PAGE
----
Fleas On Dogs, And What You Can Do About Them
The topic of fleas is one that pet owners dread, especially during the summer months. Here comes summer – and fleas! Both pets and their humans can start to feel the itch when fleas come into their own in mild, damp weather.
Some pet homeowners might say, “Oh, my dogs would not get fleas. My house is always clean!” However, let me shine some light on this misconception, or better yet, a microscope because fleas can affect dogs in even the cleanest of households. According to RSPCA, it’s estimated that 95% of flea eggs, pupae and larvae live in the environment, and not on your pet.
Flea eggs lie latent for long periods until a change in temperature (such as the start of summer or when you switch on the central heating in autumn) spurs them into life.
How Do You Spot Fleas On Dogs?
Fleas in general, are dark copper colored and about the size of the head of a pin – fleas dislike light, so looking for them within furry areas and on the pet’s belly and inner thighs will provide your best chances of spotting them.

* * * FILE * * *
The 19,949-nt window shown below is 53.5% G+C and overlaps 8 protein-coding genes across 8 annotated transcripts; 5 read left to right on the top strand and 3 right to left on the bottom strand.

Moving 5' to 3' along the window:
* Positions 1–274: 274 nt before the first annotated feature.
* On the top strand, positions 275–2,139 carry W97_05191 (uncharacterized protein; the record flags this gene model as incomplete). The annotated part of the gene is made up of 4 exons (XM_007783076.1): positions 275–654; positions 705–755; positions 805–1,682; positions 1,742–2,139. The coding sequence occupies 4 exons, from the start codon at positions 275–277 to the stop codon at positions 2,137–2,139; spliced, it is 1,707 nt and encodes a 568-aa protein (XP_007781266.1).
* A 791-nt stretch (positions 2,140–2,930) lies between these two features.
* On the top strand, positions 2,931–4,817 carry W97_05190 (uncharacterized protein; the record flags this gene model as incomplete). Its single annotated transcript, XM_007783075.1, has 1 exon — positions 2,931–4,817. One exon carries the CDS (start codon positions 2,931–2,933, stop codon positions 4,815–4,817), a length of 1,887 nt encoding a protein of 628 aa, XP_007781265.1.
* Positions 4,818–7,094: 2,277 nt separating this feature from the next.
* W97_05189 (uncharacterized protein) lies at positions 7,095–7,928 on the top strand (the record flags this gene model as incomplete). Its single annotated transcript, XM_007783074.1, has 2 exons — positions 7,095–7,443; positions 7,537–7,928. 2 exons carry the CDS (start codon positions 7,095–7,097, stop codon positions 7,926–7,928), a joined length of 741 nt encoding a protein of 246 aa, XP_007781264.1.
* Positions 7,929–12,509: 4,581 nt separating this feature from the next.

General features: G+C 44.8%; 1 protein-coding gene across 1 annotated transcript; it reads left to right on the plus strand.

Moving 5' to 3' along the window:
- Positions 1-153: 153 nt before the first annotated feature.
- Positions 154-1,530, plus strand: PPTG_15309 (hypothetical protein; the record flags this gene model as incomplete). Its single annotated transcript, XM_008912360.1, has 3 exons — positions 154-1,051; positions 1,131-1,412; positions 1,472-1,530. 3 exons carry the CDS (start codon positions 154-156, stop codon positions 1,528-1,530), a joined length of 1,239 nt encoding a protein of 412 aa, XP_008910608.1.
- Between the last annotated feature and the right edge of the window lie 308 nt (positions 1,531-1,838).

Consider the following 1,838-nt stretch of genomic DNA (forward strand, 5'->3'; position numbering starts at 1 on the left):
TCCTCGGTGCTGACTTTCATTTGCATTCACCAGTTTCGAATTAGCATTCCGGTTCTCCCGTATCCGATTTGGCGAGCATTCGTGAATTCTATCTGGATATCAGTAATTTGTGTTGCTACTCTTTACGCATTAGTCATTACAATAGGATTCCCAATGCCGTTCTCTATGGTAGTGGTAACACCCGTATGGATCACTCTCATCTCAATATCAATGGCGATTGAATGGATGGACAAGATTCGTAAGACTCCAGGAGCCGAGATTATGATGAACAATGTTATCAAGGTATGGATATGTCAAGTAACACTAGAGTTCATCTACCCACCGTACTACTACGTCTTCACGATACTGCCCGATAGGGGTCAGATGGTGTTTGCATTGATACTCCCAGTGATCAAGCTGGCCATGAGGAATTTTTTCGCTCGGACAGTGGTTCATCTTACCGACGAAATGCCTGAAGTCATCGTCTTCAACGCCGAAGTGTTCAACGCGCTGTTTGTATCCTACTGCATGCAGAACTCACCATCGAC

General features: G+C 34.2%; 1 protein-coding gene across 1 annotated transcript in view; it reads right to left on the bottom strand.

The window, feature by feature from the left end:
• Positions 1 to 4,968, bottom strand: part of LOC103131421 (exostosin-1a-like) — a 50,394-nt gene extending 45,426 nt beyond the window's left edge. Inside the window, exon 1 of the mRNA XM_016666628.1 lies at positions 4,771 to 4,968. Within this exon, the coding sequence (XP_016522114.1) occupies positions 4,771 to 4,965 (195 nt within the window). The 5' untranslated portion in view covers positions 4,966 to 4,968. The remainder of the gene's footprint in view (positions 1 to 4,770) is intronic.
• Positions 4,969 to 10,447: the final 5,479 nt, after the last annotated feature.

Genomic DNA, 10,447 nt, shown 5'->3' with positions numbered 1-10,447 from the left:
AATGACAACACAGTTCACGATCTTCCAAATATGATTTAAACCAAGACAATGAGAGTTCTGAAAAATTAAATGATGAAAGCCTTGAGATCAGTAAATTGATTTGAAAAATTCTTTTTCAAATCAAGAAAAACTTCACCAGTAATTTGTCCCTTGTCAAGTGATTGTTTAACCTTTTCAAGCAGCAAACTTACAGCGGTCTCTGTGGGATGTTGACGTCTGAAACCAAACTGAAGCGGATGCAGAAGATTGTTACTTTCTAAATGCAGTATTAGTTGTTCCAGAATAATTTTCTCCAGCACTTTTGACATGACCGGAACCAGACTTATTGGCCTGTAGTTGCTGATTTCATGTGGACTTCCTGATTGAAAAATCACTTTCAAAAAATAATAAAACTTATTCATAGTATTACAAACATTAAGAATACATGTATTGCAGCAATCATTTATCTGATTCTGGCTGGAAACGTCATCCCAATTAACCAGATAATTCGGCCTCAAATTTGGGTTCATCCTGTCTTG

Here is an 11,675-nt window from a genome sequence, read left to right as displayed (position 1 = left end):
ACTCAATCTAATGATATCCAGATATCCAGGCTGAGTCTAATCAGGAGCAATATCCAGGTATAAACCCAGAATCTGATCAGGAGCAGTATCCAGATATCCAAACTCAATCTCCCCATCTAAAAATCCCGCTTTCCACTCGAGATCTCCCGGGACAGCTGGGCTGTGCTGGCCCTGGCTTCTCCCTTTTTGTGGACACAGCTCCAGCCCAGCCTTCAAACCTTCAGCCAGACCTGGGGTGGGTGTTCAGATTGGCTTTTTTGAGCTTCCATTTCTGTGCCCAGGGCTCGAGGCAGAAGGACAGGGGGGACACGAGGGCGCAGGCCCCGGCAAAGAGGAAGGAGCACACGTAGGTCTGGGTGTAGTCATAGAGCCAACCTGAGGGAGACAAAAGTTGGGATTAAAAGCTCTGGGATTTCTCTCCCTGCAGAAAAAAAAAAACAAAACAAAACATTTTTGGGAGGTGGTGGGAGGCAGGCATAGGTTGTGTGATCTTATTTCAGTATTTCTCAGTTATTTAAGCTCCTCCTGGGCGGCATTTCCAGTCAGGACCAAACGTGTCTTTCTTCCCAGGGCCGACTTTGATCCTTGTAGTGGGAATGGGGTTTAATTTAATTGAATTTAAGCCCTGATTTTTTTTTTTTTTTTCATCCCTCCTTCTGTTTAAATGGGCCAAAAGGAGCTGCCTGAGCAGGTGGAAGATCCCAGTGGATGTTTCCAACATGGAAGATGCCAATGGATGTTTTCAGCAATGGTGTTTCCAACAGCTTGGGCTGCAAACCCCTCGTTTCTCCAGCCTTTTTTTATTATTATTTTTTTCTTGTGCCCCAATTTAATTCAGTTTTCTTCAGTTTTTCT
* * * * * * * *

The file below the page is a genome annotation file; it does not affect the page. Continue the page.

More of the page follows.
Flea bites are quite an itchy distressing feeling for your pets that can make them uncomfortable but they can also bring a host of other problems. You may have experienced a bite before and found it to be annoying, but it can be much worse for your beloved pup, especially if they also have allergies! If they’re scratching, you can comb them with a flea comb onto some white paper in order to detect whether or not the cause is actually fleas. If you see speckles of black which change to red when you wet the paper this is flea dirt and there will be fleas around even if you can’t see them.
Other options can include wearing a pair of white socks and walking around the areas of your home where your pets spend a majority of their time. If you see black specks on the soles of the socks, which may dissipate to red in water, then you know you need to treat your home for fleas too.